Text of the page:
Welcome to the second half of 2020! Ordinarily the first of July allows us to pause for the fourth of July Holiday and evaluate our successes in the first half of the year and plan for how we will endeavor to accomplish even more in the second half of the year. But none of us have ever experienced a year like this one so far.
Matching the frustration and unpredictability of the first six months of 2020, we have no greater clarity into what will happen in the back half of the year from an economic, political, and pandemic perspective, among other things.
Recently, a friend of mine asked me how in tune I was with my values. My immediate answer was to say, “oh, I am totally in touch with what my personal core values are.” Like a good friend, however, he pushed me and asked again, “No, really, how in touch are you with your values and committed to living according to them.”
Perhaps like me, if you are honest, that causes you to pause and really consider the question. If you are able to ask yourself “why is this important” two or three times, I believe you will get into some very important, deep connection with yourself and your intentions for living.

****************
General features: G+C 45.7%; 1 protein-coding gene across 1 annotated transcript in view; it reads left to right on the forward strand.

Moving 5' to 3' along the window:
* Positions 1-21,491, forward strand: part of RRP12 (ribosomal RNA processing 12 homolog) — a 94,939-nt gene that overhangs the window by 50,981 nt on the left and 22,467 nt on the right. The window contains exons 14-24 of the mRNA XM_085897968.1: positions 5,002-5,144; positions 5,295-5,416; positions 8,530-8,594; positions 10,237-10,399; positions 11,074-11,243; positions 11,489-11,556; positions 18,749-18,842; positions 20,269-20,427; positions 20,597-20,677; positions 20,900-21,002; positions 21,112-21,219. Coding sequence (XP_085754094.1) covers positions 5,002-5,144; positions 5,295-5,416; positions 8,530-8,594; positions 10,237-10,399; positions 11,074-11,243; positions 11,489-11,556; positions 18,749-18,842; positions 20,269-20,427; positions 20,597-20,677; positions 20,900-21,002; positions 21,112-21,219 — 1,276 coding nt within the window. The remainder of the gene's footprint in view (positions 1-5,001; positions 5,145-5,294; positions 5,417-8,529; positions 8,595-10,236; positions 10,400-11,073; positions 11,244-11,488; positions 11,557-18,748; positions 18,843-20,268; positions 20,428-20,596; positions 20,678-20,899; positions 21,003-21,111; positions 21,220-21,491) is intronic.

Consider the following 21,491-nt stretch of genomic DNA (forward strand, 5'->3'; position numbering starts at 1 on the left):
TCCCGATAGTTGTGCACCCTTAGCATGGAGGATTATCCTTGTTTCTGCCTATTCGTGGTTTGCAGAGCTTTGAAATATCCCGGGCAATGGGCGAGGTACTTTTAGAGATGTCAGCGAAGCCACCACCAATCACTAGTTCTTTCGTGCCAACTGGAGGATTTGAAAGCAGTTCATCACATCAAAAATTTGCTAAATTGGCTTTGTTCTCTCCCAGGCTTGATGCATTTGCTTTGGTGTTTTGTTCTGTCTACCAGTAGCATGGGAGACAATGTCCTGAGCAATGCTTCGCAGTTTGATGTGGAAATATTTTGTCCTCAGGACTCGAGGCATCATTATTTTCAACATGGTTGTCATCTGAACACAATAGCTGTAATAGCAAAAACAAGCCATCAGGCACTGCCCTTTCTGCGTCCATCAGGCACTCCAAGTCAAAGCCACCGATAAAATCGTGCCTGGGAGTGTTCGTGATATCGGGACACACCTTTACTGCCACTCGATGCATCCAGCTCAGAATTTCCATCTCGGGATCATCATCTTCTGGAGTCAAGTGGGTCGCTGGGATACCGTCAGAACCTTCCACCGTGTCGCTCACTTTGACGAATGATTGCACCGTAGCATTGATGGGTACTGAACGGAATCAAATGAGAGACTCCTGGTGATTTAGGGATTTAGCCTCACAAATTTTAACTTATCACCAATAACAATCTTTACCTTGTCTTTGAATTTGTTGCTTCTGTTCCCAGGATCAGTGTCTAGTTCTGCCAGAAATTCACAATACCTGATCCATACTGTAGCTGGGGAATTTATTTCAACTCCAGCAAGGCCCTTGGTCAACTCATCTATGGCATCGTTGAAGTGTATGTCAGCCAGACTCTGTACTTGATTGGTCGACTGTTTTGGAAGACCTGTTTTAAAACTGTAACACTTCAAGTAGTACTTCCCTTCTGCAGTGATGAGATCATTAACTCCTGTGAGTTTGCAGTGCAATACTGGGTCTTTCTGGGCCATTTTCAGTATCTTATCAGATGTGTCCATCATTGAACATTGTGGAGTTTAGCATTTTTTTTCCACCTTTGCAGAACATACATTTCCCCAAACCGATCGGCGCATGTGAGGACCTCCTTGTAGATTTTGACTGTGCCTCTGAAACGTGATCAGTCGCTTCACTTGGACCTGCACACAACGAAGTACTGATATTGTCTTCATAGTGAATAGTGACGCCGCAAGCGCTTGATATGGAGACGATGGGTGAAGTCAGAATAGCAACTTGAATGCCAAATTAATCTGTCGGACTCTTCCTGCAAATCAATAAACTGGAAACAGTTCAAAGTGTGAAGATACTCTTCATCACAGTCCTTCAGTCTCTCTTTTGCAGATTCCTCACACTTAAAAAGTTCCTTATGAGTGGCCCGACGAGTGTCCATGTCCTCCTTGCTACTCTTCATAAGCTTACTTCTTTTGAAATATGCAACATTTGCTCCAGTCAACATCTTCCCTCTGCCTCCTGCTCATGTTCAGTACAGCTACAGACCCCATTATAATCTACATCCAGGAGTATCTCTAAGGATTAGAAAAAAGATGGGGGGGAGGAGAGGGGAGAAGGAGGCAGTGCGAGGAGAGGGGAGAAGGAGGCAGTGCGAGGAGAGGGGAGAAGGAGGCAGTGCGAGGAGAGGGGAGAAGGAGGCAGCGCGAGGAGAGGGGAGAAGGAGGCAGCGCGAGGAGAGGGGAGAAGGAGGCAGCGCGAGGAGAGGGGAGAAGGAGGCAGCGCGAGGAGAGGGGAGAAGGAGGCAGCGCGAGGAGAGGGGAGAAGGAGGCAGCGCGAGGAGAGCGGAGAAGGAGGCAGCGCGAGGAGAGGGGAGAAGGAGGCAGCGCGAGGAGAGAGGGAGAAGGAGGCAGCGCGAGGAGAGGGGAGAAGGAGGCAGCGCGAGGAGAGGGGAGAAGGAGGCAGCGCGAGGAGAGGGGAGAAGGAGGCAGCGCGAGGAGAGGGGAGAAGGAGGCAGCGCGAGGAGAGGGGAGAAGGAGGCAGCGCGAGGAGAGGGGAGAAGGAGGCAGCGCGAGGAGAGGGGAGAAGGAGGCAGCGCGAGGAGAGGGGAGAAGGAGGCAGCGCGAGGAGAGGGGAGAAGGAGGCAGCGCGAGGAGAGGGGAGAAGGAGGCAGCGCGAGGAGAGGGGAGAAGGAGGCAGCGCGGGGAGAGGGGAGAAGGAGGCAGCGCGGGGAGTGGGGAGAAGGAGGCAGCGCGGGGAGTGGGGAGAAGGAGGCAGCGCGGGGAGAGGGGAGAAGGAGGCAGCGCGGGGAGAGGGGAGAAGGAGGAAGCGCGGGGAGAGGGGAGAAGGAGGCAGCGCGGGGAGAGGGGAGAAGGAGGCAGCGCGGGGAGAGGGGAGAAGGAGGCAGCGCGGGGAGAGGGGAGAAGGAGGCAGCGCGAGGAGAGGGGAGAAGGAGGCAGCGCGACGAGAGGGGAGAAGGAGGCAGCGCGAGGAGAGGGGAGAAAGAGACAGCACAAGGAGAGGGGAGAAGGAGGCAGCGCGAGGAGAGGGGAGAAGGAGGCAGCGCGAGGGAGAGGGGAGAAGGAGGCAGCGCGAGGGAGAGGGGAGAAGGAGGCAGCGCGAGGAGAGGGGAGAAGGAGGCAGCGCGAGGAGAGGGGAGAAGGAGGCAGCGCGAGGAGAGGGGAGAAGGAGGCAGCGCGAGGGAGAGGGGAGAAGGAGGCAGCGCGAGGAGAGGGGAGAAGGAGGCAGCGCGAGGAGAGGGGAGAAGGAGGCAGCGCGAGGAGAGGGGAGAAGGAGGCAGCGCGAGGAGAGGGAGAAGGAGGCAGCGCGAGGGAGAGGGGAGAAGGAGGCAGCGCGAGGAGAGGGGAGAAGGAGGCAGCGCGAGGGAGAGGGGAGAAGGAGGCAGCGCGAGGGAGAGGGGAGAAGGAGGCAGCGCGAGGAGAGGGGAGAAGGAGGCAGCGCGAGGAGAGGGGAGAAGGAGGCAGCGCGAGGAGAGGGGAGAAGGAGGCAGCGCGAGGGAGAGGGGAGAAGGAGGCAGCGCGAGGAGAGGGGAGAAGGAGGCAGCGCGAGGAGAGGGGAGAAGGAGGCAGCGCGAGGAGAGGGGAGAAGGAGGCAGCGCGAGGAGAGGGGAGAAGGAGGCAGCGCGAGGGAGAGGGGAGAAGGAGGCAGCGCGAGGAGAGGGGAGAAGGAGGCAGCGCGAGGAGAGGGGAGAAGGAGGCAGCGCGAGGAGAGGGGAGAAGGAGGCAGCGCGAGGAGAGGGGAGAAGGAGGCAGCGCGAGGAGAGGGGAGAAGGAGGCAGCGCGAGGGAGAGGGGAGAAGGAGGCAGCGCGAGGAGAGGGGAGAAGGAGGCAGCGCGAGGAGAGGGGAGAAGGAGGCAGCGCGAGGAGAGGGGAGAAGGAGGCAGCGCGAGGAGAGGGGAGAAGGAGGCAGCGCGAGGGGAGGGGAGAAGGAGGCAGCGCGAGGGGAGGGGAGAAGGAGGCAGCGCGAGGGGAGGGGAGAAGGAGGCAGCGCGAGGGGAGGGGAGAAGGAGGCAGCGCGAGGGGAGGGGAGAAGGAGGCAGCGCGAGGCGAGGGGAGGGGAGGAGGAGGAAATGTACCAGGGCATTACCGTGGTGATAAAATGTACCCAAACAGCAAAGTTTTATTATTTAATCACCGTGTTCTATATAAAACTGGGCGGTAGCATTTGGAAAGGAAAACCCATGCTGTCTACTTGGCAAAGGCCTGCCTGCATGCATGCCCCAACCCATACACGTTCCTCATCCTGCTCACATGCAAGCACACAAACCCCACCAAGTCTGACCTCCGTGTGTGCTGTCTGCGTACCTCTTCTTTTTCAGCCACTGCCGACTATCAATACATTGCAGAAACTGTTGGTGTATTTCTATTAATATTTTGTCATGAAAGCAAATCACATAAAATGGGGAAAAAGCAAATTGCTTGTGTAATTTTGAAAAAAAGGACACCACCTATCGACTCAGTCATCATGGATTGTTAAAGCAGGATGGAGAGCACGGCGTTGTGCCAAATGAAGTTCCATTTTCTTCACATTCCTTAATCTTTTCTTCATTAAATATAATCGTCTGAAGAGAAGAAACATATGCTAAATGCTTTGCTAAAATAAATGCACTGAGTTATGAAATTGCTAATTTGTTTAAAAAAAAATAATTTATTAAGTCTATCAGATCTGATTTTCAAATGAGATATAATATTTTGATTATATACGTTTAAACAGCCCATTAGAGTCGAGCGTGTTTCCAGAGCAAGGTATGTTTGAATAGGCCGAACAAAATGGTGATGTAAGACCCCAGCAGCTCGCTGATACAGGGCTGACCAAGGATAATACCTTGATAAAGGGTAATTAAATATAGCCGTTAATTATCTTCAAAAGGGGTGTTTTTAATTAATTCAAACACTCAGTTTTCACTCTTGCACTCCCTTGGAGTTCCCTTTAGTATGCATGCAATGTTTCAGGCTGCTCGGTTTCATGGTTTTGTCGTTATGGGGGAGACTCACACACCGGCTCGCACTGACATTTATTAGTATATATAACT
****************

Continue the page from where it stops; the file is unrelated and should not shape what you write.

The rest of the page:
I truly believe that one of the biggest reasons that our race relations have devolved into such a poor state is that we have forgotten how to have face-to-face conversations. I don’t want to solely blame social media but I do think that who we are, what we say, and how we act on social media is drastically different than how we act if we are having a personal conversation.
On social media, many people are rude, condescending, and downright distasteful. Personal attacks are the norm and if it goes too far, you simply block, unfollow, or close your account. Instead of using the “Unsubscribe” button, why don’t we try to not only follow, but engage with other people who think, live, and look different than we do?
Normally these posts are written in advance and published on a schedule. I heard two similar but different quotes yesterday that I had never heard before that caused me to pause that and post them instead. They are that important.
Here are the two questions I want you to ask yourself now, later, tomorrow, and every day:
“How would the person I would like to be, do the thing I am about to do?”
Like most other people, I feel it is my obligation to express my thoughts and feelings around what has happened in our country since the death of George Floyd on Memorial Day.
I will say from the outset that as an aging white male I am completely unqualified to speak on behalf of any other people who have been unfairly judged, targeted, and discriminate against. As a person who loves God and loves all people, however, my heart hurts, and my anger, dismay, and sorrow demand action.